IN SEACLUSION: Tips from a Savvy Cruiser, Part VI

Be sure to check out the next chapter of The Love Boat Bachelor:  Write Integrity: Chapter Six Port of Call: Bonaire

You swiped your Sail and Sign card and they let you through security. Remember that feeling when you first walk on board. It’s a keeper! You find your cabin and inspect everything—from

Carnival Funtimesthe Ship Newsletter lying on your bed, the pocket-sized map that will help you find your way, closets, in-room safe, and the bathroom. Be forewarned. It’s tiny, and the shower is even smaller. And yes, the shower curtain will try to become intimate with you! No worries. You’ll tame it.

So, what’s next?

LifeboatTip 1: There will be a mandatory safety drill. All ships have them. No, you can’t get out of it. Your Sail and Sign card will indicate your Muster Station. (That’s where your assigned lifeboat is located.) Don’t worry. Crew members are strategically located to show you where to go. Be patient, and take the stairs. The drill lasts only about 15 minutes.

Tip 2: Your luggage will be delivered to your cabin and left outside the door. I recommend you take the time to unpack completely because, honestly, once you’ve settled in—you’re home! Shove the suitcases under the bed or in the closet where the life vests are stored.

Tip 3: Go exploring. Use the map provided. Find your dining room. Find the theater. Find the casino, pools, bars, spa, gift shops, library, internet café, the kids camp (if you have kids), the Promenade deck where you can walk the length of the ship without detouring, the Information Desk, Shore Excursion Desk, elevators, and anything else that strikes your fancy.Deck Map

Tip 4: Read the daily Ship Newsletters. Your cabin steward will turn your bed down each night, Bedtimeand will leave the newsletter with the next day’s activities (along with the requisite square of chocolate!). Figure out what you want to do for the next day, where and when the activities take place.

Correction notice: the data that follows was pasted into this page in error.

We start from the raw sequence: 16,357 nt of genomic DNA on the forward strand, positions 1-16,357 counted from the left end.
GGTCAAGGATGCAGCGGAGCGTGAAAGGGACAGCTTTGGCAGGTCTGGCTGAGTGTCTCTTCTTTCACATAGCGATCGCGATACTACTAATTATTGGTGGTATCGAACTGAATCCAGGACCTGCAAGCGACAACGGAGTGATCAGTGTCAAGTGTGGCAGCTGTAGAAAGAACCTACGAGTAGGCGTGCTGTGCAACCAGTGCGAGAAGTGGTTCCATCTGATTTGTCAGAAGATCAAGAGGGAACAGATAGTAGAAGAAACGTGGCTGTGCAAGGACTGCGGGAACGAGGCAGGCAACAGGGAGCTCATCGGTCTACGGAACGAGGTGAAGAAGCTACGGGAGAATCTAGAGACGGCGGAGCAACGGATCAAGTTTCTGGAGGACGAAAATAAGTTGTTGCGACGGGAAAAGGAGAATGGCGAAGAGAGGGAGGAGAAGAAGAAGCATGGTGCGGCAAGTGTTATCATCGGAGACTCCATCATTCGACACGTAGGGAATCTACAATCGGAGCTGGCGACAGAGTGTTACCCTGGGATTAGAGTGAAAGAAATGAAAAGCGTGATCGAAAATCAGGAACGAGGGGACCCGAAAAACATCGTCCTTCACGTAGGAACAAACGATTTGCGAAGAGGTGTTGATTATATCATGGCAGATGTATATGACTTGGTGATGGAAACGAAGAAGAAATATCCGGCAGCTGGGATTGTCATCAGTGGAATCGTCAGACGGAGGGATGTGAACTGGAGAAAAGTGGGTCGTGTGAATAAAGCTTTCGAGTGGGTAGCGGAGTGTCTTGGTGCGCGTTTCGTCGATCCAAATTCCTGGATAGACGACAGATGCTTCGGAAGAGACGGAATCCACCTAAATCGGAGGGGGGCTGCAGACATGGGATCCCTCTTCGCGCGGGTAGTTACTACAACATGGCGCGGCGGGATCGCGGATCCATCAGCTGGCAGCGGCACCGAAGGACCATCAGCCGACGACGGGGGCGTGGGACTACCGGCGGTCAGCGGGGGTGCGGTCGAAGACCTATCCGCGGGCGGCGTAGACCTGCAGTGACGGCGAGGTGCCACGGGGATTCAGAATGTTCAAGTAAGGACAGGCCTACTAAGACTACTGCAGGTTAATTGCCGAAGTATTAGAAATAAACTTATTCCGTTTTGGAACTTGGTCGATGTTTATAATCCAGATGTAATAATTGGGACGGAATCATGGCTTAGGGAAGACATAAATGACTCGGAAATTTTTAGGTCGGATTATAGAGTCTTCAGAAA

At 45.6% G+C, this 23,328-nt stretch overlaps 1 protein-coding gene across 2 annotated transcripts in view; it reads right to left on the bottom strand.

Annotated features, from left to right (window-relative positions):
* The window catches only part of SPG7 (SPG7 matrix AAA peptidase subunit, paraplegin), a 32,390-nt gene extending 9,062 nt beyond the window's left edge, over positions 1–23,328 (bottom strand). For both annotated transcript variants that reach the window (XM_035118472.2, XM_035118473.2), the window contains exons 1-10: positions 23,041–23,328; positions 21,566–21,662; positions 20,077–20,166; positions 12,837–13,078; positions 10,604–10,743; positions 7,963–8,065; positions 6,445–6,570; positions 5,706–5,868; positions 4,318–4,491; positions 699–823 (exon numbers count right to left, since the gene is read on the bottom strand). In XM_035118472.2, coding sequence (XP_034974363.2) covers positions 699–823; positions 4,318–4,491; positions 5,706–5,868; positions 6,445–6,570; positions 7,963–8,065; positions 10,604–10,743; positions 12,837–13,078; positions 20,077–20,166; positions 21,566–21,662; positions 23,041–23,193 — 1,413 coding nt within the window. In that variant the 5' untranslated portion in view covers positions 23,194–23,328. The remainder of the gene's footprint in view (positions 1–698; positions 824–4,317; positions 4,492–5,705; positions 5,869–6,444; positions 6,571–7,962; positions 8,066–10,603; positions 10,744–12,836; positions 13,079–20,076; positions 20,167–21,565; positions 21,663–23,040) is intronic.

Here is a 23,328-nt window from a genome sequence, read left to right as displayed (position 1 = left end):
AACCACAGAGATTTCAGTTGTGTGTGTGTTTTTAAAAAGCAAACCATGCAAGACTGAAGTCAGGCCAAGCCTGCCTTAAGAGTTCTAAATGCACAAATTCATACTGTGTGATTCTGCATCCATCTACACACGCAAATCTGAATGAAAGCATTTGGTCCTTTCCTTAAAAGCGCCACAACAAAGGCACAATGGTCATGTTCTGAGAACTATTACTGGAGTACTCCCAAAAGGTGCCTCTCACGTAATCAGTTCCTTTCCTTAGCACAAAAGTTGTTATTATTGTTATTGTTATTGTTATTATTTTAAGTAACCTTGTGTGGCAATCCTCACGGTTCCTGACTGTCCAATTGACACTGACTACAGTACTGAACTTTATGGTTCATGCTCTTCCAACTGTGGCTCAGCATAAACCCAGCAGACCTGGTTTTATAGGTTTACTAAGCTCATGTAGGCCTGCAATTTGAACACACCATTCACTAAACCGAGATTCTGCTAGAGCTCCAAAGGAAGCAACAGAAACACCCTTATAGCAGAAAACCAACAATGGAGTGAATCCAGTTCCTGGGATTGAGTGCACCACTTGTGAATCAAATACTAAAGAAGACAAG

Tip 5: There’s as much or as little to do on a ship as you want. The first few cruises my honey and I took we tried to see and do everything. If that’s you—go for it! We’ve settled down over the years, and now we tend to go into “seaclusion” while aboard. That’s the beauty of sailing. You can do or not do, as you wish.

Activities 1Tip 6: If you’re a sun worshiper, there are pools for just about everyone—a fun park that kids love, and adult (serenity area) where under 18s are not allowed, and just about anything in between. Hot tubs abound, as do lounge chairs. You can find a monstrous outdoor movie screen near the main pool area, where they show poolside movies during the day (kid-friendly movies) and night (more suited to adult tastes). There are bars and grills co-located, too.

Tip 7: For the fitness lovers, there’s usually a small gym with a few pieces of equipment, a walking track (you’ll have to make a lot of laps to build distance), and several sporting-type venues (basketball, shuffleboard, etc. Some offer ice skating or wall climbing – each ship offers something different.

Welcome to BarbadosTip 8: The Cruise Director will give a “talk” on what to expect at each port of call. If you are new to cruising or new to a particular port, I highly recommend you attend these sessions. He gives some really good information about the area, shopping, shore excursions, money, do’s and don’ts, etc. The more information you have, the better your experience.

Tip 9: Onboard activities never end. Games, contests, bingo, demonstrations, tastings, lessons, auctions, sales, trivia, karaoke, sing-a-longs, dancing, drinking, swimming, sunning, eating (more about that tomorrow), and other impromptu get-togethers. They even have a library where you can read, check out books and games, or just find a tiny slice of quiet. There’s an internet café where you can use their computers (for a price), get help from a techie, and/or buy internet minutes if you have your own device (for a price). There’s also a chapel. Short worship services are often offered on Sundays and holidays.

CasinoTip 10: For you gamblers, check out your in-room TV for information about the casino. Sometimes they run different lessons for Blackjack, poker, and other table games offered. Casinos will not open while the ship is in port, only once you set sail and pass the 3-mile maritime mark. In addition to the table games offered (complete with dealers), there are a large number of slot machines. You’ll know when you get the casino because of all the ding-ding-ding, whirring, bells, and yells. And smoke. Hard to miss the smoke.

No SmokingTip 11: Speaking of smoking … there is no smoking allowed in most of the common areas of the ship—dining rooms, eateries, the theater, promenade areas, bathrooms. Mostly, it’s okay outside, in a few of the bars, and in the casino. Since fire is a real concern for any ship, you’ll hear over and over: don’t flick cigarettes over the rail!

Bon Voyage!

P.S. Here’s a few more “Shore Excursions” from The Love Boat Bachelor:

Marji Laine’s blog:   E-mail to Roselle: From Bonaire

Fay Lamb’s: Interview with Bonaire Character, Sadie Graham: 


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